If we look to Article 2 TEU, we see that the values of the EU include human rights and the rule of law. Article 2 does not mention the autonomy of EU law, nor its primacy, nor the principle of mutual trust. On the other hand, Article 67(1) TFEU declares that the EU must ‘constitute an area of freedom, security and justice with respect for fundamental rights.’ Yet it is the autonomy of EU law and the presumption of mutual trust on which the CJEU prefers to focus, omitting any mention of Article 67(1) TFEU from Opinion 2/13. While this is the case, the Strasbourg Court has an important role to play in underlining that the EU principle of mutual recognition, although a lynchpin of European integration, must not threaten fundamental rights and subvert the very values of the EU.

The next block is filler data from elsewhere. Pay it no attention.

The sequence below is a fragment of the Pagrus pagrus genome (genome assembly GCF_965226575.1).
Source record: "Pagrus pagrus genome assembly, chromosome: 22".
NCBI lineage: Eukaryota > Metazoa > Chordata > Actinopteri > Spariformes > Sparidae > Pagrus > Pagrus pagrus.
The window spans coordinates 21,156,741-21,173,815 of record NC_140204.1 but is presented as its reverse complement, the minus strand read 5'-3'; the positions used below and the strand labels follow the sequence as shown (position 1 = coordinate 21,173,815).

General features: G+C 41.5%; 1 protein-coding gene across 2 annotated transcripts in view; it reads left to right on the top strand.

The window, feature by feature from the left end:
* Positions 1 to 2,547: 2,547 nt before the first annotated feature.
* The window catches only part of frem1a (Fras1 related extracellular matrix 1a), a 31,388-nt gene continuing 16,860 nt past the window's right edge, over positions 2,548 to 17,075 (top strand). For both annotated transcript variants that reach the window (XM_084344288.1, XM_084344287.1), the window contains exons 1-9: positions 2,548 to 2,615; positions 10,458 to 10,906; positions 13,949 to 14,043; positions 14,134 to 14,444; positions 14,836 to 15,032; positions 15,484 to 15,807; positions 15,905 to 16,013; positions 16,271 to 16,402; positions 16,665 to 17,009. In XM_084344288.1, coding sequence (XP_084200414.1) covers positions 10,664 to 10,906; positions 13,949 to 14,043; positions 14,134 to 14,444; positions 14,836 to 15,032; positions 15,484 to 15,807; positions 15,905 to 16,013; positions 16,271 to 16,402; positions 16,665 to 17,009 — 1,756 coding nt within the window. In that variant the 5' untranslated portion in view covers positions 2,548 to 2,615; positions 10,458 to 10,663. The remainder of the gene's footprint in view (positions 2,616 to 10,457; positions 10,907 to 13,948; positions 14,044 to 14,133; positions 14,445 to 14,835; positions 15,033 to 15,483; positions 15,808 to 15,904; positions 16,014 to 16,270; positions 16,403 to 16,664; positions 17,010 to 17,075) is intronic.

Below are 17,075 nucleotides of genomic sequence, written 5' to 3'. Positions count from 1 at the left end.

Halberstam makes some quite complex arguments regarding the nature of mutual trust. However, I do not find completely satisfactory his contention that EU accession to the ECHR would solve the mutual trust problem. At present, the CJEU insists that accession cannot have any impact on member states’ mutual trust obligations. This is clearly not a human rights friendly solution, as such an exemption could result in many potential human rights violations going unremedied. Halberstam is at variance with the Court here, however, believing such a mutual trust exemption unnecessary, and the Court misguided to demand one, because following EU accession, even if a member state breached its Convention rights by complying with mutual trust, there could be an eventual remedy against the EU itself, rather than a state, in Strasbourg. But nor is this a human rights optimum solution – it still risks transfers of individuals to states that breach their human rights. Nor is it compliant with the rule of law, for it subjects member states to two conflicting obligations – one of mutual trust under EU law, and one of human rights protection under Strasbourg law (which indeed is the situation that can operate at present, absent EU accession). Should not the human rights obligation clearly prevail? The mutual trust issue proves somewhat intractable and goes to the broader issue of the EU’s existential character.